Earlier this month, Queensland Parliament passed youth justice legislation that allows courts to fit teen offenders with GPS trackers, increases police powers and removes the presumption of bail for certain offences.
The measures were introduced to combat youth crime, which became highly charged in Queensland after the deaths of expectant parents Kate Leadbetter and Matthew Field on January 26 and Townsville woman Jennifer Board in February.
The controversial new laws target about 400 repeat offenders, most of whom are Indigenous.
Below, Maggie Munn from Amnesty International Australia shares her opinion on the laws.
With the recent anniversary of the Royal Commission into Aboriginal Deaths in Custody, the tragic death of another seven Indigenous people in custody in the past two months, as well as the conviction of the police officer who murdered African-American man George Floyd in the United States, focus has again turned to why so many Black people are locked up in Australia.
As a Gungarri woman, I know firsthand the impact of the criminal justice system on my people and, more specifically, on our kids. It is no secret that Indigenous kids are likely to interact with the criminal justice system and police at some point.
I’m going to preempt the keyboard warriors - please don’t give me the “where are the parents” or “if you don’t want to do the time, don’t do the crime” lines.
I suggest instead you listen, really actively listen, to the experience of my people – of both the long tail of trauma due to colonisation and the systemic racism kids as young as 10 are up against.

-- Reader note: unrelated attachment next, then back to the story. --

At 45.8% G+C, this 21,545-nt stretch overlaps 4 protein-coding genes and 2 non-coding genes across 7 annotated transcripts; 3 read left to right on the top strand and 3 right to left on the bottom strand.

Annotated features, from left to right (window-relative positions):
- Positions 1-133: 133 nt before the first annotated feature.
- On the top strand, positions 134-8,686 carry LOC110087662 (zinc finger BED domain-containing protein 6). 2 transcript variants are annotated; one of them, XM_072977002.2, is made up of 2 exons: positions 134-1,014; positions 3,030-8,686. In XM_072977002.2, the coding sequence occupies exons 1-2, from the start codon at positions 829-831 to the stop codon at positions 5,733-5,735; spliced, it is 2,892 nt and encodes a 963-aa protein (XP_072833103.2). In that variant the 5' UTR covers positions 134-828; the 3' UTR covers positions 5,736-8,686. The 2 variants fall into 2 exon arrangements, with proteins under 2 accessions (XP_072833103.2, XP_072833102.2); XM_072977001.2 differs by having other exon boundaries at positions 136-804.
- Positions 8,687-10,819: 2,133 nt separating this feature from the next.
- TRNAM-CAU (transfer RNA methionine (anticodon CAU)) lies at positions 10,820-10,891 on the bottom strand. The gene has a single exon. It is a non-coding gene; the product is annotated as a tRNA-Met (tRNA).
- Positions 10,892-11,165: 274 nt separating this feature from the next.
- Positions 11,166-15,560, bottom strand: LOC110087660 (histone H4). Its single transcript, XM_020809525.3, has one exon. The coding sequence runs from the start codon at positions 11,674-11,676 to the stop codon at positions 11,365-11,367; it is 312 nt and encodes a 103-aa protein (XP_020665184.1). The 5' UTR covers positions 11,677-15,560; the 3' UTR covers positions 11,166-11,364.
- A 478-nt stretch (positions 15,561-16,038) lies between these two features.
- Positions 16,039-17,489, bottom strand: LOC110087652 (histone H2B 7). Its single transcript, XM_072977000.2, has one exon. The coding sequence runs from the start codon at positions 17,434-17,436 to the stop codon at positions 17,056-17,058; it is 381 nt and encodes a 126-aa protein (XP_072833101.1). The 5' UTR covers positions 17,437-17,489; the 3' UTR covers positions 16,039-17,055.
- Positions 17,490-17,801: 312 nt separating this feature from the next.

Listen to The Quicky, Mamamia's daily news podcast. On this episode, we explore Aboriginal deaths in custody 30 years on from the Royal Commission. Post continues below.
The amendments which have passed in Queensland earlier this month include reversing the presumption of bail for serious indictable offences, which means kids will be locked up instead of accessing the diversion programs, which, unlike prison, are proved very effective in reducing re-offending.
There have been notable media reports, you may even say campaigns, about youth crime waves in places like Townsville and Alice Springs (Mparntwe). In reaction to these reports, the Queensland and Northern Territory governments acted swiftly to wind back hard-fought reforms to their youth justice acts.
The Queensland government recently held public consultations and hearings – at which I gave evidence of Amnesty’s concerns with the amendments. In one of the so-called crime hot spots, the community meeting held to discuss the youth crime wave was cut short because so few people attended. To me, this doesn’t suggest a problem, but a perception of a problem.
What’s so disturbing about that is that governments are willing to jump at anecdotal evidence of a crime wave, but are unwilling to act when presented with actual hard evidence that locking kids up does more harm than good.